PRESIDENT Benigno Aquino 3rd virtually cleared fire bureau officials of culpability in the May 13 footwear factory fire that killed 72 people and trained his guns on Valenzuela City (Metro Manila) officials for allowing the business to operate despite having failed fire safety inspection.
Investigation showed that the Kentex Manufacturing factory fire was caused by sparks from a welding job near the main door that ignited flammable chemicals that were stored in the area.
Of the 72 fatalities, three died of asphyxia or smoke inhalation, while 69 people sustained fourth-degree burns.
The President said local officials of Valenzuela City may be charged with reckless imprudence resulting in multiple homicide and falsification of documents because of the tragedy.
He mentioned that all 23 factories in Valenzuela City that were inspected by the Bureau of Fire Protection (BFP) failed to comply with fire safety requirements. One even had to be immediately shut down.
Valenzuela City is currently headed by Mayor Rex Gatchalian, who is aligned with the opposition United Nationalist Alliance (UNA).
The mayor’s brother, now Valenzuela City Rep. Sherwin Gatchalian, was the spokesman for the UNA senatorial slate in the 2013 elections.
“There were people in the Valenzuela City government who gave them a permit and the certificate of occupancy. That is an established fact,” the President said in a news conference on Monday.
“There are people who died because of their lax enforcement of existing rules and they have to answer for that,” he added.
The President said Valenzuela City Hall should not have issued a business permit to Kentex Manufacturing Corp. without the required fire safety inspection certificate (FSIC).
“City Hall knows that a Fire Safety Inspection Certificate is a requirement, but they still gave the factory a business permit and certificate of occupancy sans the FSIC,” he added in Filipino.
Aquino, quoting findings of an inter-agency investigation team that looked into the incident, said it was highly questionable that Kentex continued to operate despite having no FSIC in the past two decades, except for 2012.
The President revealed that Kentex violated regulations spelled out by Republic Act 9514 or the Revised Fire Code of the Philippines, including lack of an automatic fire sprinkler system and lack of a protected fire exit.
“According to the Fire Code, they should secure a permit to operate. From 1996, they have not complied with the requirements of the Fire Code. This was a tragedy waiting to happen,” he said.
Aquino added that determining lapses of the factory owner in complying with fire safety regulations proves that the BFP did its job.
“According to records that were shown to us, the reason why they didn’t have a Fire Safety Inspection Certification is [that]the BFP did [its]job,” he said, also in Filipino.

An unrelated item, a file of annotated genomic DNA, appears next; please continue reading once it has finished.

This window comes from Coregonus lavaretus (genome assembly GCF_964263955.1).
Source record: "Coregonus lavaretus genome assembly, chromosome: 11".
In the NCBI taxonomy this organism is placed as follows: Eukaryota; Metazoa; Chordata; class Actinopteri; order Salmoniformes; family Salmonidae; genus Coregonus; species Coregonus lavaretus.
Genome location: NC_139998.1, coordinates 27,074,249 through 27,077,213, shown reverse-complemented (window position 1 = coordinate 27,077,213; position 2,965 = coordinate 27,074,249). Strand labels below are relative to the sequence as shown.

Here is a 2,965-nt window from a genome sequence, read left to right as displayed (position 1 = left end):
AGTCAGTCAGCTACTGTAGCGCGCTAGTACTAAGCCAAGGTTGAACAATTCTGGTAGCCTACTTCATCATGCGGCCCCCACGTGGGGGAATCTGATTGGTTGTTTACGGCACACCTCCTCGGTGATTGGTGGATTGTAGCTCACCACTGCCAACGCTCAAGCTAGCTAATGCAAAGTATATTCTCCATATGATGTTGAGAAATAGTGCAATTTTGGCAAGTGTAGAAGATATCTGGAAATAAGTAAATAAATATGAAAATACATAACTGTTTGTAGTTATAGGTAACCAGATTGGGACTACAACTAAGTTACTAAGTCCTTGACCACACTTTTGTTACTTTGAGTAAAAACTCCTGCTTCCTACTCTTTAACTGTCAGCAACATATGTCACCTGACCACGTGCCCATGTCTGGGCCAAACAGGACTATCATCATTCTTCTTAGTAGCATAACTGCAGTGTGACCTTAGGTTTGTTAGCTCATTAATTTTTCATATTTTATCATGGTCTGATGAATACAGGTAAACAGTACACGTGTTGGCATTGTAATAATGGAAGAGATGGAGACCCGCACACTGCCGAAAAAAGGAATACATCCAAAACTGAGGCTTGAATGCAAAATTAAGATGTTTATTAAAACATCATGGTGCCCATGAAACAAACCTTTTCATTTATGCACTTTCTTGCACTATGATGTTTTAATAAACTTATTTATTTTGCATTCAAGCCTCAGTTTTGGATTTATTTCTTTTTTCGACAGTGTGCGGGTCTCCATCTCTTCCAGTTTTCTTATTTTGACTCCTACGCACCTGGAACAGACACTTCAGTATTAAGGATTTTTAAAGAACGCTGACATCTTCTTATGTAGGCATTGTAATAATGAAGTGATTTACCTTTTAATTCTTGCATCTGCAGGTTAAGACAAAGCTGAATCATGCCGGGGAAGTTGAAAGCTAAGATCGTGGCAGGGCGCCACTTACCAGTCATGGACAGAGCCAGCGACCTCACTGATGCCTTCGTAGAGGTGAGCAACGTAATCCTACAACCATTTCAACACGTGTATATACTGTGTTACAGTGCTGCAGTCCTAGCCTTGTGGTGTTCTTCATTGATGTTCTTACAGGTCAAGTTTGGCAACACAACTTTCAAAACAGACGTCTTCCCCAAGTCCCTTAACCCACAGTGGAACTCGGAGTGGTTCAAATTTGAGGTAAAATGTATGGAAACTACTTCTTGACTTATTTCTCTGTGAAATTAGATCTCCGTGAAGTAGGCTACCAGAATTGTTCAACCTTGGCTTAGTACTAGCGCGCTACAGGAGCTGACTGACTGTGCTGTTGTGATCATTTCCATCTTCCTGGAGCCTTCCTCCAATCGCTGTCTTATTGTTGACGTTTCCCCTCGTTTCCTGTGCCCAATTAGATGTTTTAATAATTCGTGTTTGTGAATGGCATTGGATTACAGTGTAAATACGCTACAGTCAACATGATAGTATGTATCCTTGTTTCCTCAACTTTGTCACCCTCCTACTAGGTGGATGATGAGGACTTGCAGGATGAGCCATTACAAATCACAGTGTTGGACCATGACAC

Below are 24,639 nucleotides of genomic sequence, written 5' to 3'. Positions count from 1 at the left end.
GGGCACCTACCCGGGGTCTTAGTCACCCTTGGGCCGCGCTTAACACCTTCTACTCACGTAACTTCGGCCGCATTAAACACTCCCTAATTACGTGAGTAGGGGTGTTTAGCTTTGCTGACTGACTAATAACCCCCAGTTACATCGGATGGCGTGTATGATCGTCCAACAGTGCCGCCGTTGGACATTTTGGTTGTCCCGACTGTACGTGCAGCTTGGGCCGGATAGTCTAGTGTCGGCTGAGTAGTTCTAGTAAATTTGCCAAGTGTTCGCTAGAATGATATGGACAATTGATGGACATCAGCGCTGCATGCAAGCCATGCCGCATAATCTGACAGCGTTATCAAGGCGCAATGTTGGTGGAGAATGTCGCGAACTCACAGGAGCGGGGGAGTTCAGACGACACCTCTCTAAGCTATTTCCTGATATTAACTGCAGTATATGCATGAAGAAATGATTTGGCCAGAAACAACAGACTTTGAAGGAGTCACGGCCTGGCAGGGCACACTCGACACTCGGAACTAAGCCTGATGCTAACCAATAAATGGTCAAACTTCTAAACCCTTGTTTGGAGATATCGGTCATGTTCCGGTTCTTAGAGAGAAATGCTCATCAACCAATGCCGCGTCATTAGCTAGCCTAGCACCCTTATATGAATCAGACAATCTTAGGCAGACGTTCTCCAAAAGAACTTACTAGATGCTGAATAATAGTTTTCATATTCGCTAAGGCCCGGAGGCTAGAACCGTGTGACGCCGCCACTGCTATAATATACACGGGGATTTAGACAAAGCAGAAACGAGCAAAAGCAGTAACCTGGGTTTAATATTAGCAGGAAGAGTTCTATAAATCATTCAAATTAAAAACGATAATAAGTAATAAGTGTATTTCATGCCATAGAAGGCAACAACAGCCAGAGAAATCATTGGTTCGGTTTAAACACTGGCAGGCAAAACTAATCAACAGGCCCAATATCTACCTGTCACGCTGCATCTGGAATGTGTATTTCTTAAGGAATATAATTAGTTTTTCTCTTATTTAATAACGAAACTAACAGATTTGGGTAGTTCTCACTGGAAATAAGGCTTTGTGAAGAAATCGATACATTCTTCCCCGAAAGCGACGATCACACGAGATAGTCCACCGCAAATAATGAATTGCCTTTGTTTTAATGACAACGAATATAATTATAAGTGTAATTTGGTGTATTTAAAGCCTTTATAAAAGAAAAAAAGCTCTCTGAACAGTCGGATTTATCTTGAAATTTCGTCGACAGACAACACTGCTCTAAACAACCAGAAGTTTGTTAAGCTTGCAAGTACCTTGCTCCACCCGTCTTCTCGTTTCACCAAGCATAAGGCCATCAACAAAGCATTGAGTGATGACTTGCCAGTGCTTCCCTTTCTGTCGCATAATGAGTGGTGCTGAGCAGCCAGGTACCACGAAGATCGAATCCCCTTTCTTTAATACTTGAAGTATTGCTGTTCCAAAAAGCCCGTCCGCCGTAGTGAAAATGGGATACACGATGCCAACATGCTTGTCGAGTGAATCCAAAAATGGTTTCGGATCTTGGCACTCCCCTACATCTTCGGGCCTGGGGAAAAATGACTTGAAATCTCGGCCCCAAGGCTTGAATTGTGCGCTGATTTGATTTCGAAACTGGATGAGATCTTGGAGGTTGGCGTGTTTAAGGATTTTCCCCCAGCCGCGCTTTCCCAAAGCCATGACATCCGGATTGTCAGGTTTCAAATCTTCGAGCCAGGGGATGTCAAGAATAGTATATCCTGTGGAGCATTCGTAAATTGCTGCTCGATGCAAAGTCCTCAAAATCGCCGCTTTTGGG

The President noted that the fire bureau notified the factory owner as well as City Hall of the Fire Code violations they found when they inspected the factory.
According to him, an FSIC is proof that an establishment complies with fire safety standards as spelled out by the Fire Code.
“A business permit applicant needs to present an FSIC. If you do not present one, you can’t be given a business permit. That serves as a sort of guarantee that an establishment should comply with the law to safeguard the welfare of the workers,” the President said, again in Filipino.
No negative findings
Calling a news conference later in the afternoon, Mayor Gatchalian said the BFP did not tell City Hall to revoke Kentex’s business permit.
“They never reported any negative findings,” he added.
Gatchalian said the city government is following three circulars from the Department of the Interior and Local Government (DILG), the Department of Trade and Industry (DTI) and the BFP, which he claims mandate local government units to streamline release of business permits.
“The local government unit of Valenzuela will not act without any legal basis or legal imprimatur for us to move. And we treat memo circulars coming from national agencies, more so, departments, with utmost importance and urgency,” he added.
Gatchalian said the set of the circulars mandates the BFP to inspect establishments after a local government unit (LGU) issues a provisional business permit.
If fire safety inspectors find any violations, they should report them back to the LGU so that the business permit can be revoked.
Gatchalian said as of February, Valenzuela has 15,775 establishments but the BFP only inspected 3,527 of these and only 16 percent were issued certificates.
“Imagine [in Valenzuela where there are 15,000 business establishments, only 2,667 were given]fire safety certificates, what will we do? Will we just wait for this FSIC to be released? What will happen to our economy? What will happen to the businesses? What will happen to the local economy and the local employees?” the mayor asked.
Gatchalian took the President’s remarks to mean that the DILG should investigate the matter.
“I think if we look at the context, it is tasking the DILG to investigate before the charges will be filed. But on the part of the LGU, we are transparent since Day One,” he said.